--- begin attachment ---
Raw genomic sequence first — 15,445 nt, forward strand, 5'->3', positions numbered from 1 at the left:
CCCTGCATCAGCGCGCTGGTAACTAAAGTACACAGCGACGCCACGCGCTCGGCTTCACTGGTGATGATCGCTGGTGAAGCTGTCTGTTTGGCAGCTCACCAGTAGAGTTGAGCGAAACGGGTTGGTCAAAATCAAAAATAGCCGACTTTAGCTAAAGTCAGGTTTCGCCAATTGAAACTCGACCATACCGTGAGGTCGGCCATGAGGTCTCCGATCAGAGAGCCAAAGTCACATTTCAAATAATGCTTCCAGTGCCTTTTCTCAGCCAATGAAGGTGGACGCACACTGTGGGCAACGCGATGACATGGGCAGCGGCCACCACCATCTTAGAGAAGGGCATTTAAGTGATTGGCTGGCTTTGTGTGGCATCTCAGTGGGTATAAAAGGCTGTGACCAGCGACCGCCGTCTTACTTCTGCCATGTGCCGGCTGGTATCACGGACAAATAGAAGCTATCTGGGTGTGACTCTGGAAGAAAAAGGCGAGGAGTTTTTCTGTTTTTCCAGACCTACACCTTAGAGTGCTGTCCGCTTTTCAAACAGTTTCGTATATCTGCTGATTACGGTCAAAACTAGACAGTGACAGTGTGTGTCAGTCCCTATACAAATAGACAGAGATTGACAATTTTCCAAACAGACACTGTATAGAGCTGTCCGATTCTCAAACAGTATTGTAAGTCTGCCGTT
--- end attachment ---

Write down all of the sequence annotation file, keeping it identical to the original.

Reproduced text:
Raw genomic sequence first — 15,445 nt, forward strand, 5'->3', positions numbered from 1 at the left:
CCCTGCATCAGCGCGCTGGTAACTAAAGTACACAGCGACGCCACGCGCTCGGCTTCACTGGTGATGATCGCTGGTGAAGCTGTCTGTTTGGCAGCTCACCAGTAGAGTTGAGCGAAACGGGTTGGTCAAAATCAAAAATAGCCGACTTTAGCTAAAGTCAGGTTTCGCCAATTGAAACTCGACCATACCGTGAGGTCGGCCATGAGGTCTCCGATCAGAGAGCCAAAGTCACATTTCAAATAATGCTTCCAGTGCCTTTTCTCAGCCAATGAAGGTGGACGCACACTGTGGGCAACGCGATGACATGGGCAGCGGCCACCACCATCTTAGAGAAGGGCATTTAAGTGATTGGCTGGCTTTGTGTGGCATCTCAGTGGGTATAAAAGGCTGTGACCAGCGACCGCCGTCTTACTTCTGCCATGTGCCGGCTGGTATCACGGACAAATAGAAGCTATCTGGGTGTGACTCTGGAAGAAAAAGGCGAGGAGTTTTTCTGTTTTTCCAGACCTACACCTTAGAGTGCTGTCCGCTTTTCAAACAGTTTCGTATATCTGCTGATTACGGTCAAAACTAGACAGTGACAGTGTGTGTCAGTCCCTATACAAATAGACAGAGATTGACAATTTTCCAAACAGACACTGTATAGAGCTGTCCGATTCTCAAACAGTATTGTAAGTCTGCCGTT